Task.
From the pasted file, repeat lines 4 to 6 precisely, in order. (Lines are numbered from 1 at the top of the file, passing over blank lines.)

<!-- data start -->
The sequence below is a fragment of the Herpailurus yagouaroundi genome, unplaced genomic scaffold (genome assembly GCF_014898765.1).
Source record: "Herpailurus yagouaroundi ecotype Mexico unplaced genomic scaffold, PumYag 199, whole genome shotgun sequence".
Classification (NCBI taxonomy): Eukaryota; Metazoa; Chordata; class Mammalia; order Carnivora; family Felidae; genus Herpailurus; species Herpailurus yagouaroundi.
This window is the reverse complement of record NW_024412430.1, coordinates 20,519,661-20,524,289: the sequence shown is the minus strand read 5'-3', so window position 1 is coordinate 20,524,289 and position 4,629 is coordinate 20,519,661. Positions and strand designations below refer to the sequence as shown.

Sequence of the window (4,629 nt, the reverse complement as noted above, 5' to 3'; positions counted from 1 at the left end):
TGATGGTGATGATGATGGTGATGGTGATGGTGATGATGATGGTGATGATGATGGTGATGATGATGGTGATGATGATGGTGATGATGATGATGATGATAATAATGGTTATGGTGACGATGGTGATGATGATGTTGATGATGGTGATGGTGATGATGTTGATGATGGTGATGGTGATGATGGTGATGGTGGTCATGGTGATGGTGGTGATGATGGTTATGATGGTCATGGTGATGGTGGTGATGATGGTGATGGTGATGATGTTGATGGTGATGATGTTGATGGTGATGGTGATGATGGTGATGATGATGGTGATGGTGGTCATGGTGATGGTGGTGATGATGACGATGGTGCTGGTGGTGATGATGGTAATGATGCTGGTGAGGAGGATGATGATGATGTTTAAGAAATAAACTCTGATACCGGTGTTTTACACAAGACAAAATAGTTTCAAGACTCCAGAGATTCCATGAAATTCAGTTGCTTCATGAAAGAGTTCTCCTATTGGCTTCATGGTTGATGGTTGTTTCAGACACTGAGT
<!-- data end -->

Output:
This window is the reverse complement of record NW_024412430.1, coordinates 20,519,661-20,524,289: the sequence shown is the minus strand read 5'-3', so window position 1 is coordinate 20,524,289 and position 4,629 is coordinate 20,519,661. Positions and strand designations below refer to the sequence as shown.

Sequence of the window (4,629 nt, the reverse complement as noted above, 5' to 3'; positions counted from 1 at the left end):
TGATGGTGATGATGATGGTGATGGTGATGGTGATGATGATGGTGATGATGATGGTGATGATGATGGTGATGATGATGGTGATGATGATGATGATGATAATAATGGTTATGGTGACGATGGTGATGATGATGTTGATGATGGTGATGGTGATGATGTTGATGATGGTGATGGTGATGATGGTGATGGTGGTCATGGTGATGGTGGTGATGATGGTTATGATGGTCATGGTGATGGTGGTGATGATGGTGATGGTGATGATGTTGATGGTGATGATGTTGATGGTGATGGTGATGATGGTGATGATGATGGTGATGGTGGTCATGGTGATGGTGGTGATGATGACGATGGTGCTGGTGGTGATGATGGTAATGATGCTGGTGAGGAGGATGATGATGATGTTTAAGAAATAAACTCTGATACCGGTGTTTTACACAAGACAAAATAGTTTCAAGACTCCAGAGATTCCATGAAATTCAGTTGCTTCATGAAAGAGTTCTCCTATTGGCTTCATGGTTGATGGTTGTTTCAGACACTGAGT